Meet the CSSI 2017 Professors
If accepted to CSSI you'll have the option to confirm your choice sessions and research faculty within your confirmation form.
Jennifer Wolff is a developmental biologist interested in the embryonic development of the nervous system. She is currently using genetic and molecular approaches to investigate how male-specific neurons that influence mating arise during development in the model organism C. elegans. She teaches Animal Developmental Biology, Developmental Neurobiology, Genetics, and Introductory Biology.
Professor Wolff is the Director of the Carleton Summer Science Institute.
Steven Drew received his Ph.D. in chemistry from the University of Colorado, Boulder in 1989 and joined the faculty at Carleton in 1991. Steve specializes in chemical measurements, a field known as analytical chemistry. His research interests are currently at the intersection of materials and analytical chemistry in that he is developing new solid-state materials that can serve as sensors for organic vapors like benzene or ethanol. Steve teaches Principles of Chemistry, Equilibrium and Analysis, and advanced courses covering the application of instrumentation in chemical analysis.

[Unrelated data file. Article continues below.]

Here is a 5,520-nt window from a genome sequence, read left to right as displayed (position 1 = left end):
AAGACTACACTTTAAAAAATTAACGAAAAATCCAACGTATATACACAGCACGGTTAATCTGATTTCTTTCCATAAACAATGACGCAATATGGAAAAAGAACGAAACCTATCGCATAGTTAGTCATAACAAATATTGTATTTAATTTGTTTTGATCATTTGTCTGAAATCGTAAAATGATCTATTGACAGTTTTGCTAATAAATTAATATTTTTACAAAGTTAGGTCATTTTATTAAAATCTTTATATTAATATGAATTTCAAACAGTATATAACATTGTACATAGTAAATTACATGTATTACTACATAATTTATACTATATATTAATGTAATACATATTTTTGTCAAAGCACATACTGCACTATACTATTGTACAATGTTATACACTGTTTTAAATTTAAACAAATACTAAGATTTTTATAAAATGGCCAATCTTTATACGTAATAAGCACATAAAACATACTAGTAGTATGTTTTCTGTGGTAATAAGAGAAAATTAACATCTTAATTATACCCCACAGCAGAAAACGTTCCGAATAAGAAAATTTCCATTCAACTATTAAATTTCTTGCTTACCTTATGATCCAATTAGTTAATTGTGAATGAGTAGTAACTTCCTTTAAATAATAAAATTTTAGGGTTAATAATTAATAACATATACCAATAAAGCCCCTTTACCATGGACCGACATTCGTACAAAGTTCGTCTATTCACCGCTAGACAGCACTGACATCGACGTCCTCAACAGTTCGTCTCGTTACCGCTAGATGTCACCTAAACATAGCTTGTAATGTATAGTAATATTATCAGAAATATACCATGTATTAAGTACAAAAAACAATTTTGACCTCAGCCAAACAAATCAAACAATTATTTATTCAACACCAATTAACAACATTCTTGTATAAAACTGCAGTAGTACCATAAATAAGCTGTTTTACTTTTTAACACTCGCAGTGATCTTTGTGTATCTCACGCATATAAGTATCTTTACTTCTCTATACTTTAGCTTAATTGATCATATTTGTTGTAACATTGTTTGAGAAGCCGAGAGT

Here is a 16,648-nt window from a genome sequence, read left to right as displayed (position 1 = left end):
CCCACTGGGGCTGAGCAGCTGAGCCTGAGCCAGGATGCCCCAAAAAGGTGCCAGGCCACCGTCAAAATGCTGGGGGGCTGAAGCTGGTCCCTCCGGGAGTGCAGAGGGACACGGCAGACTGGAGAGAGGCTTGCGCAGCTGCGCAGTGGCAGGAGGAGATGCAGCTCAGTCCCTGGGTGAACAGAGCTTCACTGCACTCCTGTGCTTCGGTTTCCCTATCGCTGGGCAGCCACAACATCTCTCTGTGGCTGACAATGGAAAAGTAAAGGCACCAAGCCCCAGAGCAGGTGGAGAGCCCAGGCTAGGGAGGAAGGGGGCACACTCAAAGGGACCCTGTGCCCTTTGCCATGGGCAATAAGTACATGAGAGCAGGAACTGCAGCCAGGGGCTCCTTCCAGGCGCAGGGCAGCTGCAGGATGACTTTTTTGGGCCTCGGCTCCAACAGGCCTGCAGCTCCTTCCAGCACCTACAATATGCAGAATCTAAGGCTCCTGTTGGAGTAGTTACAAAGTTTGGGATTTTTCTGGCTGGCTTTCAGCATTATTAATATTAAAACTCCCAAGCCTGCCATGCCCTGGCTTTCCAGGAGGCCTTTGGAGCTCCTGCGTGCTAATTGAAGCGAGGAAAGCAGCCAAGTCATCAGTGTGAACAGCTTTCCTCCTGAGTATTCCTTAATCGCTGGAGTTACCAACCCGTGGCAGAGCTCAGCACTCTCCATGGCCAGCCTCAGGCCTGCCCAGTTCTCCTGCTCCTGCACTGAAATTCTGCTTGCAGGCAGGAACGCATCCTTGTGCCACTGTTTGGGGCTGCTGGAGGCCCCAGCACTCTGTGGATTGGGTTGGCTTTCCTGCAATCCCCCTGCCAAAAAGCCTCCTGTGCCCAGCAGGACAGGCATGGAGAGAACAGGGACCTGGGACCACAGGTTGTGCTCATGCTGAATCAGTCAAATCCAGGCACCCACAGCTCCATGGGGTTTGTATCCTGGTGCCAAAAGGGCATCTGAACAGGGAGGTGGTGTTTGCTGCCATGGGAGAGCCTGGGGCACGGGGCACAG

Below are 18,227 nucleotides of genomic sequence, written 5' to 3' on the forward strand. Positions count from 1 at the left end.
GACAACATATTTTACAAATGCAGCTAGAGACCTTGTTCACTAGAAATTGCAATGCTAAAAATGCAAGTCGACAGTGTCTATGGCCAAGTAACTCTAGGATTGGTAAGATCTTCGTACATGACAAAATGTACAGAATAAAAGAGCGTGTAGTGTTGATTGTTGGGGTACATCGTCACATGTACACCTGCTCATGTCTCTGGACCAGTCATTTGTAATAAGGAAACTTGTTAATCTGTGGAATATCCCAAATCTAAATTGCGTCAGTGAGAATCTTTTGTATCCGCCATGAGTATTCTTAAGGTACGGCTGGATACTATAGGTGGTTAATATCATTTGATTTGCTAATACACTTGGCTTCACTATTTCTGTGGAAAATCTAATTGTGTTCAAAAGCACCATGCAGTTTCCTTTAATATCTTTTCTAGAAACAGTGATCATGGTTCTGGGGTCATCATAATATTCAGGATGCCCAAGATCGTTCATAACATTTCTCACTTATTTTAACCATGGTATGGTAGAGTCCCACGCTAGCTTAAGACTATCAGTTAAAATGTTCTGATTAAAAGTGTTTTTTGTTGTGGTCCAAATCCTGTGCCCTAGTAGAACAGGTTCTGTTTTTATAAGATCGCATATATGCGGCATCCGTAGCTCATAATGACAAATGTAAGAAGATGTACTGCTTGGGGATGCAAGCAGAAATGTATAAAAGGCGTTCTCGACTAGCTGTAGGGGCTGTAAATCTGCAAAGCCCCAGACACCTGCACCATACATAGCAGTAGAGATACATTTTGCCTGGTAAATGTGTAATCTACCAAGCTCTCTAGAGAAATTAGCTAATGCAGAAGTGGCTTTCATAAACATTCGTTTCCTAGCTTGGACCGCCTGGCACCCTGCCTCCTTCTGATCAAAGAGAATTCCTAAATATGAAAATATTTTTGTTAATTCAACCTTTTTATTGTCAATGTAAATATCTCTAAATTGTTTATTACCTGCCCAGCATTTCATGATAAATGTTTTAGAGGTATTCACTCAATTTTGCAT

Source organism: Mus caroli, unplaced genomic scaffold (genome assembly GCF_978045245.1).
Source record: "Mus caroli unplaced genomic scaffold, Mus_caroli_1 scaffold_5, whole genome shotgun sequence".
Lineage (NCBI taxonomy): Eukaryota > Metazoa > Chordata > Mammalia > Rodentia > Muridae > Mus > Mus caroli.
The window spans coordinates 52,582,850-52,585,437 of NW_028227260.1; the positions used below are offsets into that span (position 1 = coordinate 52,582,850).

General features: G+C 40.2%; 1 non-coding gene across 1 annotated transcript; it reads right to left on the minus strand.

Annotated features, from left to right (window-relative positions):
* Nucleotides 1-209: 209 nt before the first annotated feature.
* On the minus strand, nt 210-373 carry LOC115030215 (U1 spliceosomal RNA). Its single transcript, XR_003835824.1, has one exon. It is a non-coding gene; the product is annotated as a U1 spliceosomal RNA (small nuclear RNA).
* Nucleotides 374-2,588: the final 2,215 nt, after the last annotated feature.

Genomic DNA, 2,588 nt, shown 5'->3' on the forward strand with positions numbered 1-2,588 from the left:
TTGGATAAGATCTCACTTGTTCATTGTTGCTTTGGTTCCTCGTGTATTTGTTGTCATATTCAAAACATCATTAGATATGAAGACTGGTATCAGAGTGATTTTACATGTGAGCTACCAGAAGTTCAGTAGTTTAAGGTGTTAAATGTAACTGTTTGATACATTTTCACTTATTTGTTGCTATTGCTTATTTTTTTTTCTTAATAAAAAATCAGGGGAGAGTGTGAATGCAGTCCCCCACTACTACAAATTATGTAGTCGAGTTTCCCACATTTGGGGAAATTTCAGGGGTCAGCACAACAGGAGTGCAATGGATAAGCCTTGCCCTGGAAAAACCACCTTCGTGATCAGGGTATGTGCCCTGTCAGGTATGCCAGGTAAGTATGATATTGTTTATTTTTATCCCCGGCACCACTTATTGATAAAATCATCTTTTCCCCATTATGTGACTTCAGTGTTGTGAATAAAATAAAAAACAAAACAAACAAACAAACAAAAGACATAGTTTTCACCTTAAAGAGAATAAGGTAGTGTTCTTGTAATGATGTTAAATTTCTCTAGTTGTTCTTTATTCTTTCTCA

Stephan ZweifelStephan Zweifel earned his B.S. in Biology from the University of California-Davis, and his Ph.D. in molecular genetics from the University of Washington in Seattle. A geneticist and molecular biologist, his research focuses on identifying and characterizing the nuclear genes responsible for the proper transmission of the mitochondrial genome. Stephan has also recently begun using DNA fingerprinting techniques to analyze the population dynamics of a variety of threatened reptile species. His teaching duties in the Biology Department include: Introductory Biology, Genetics, Molecular Biology, and a seminar on Behavioral Genetics.
Frank McNallySession A (July 10–29)
Frank McNally received his Ph. D. from the University of Wisconsin - Madison in 2014 after graduating from Carleton College in 2009. Frank works in the particle astrophysics field with the IceCube Neutrino Observatory located at the South Pole. His research interests are currently focused on identification of nearby sources of high-energy cosmic rays. Specifically, he is working on improving cosmic-ray primary reconstruction methods for ground-based detectors. As a visiting professor at Carleton he has taught Fluids and Waves and Introduction to Astronomy.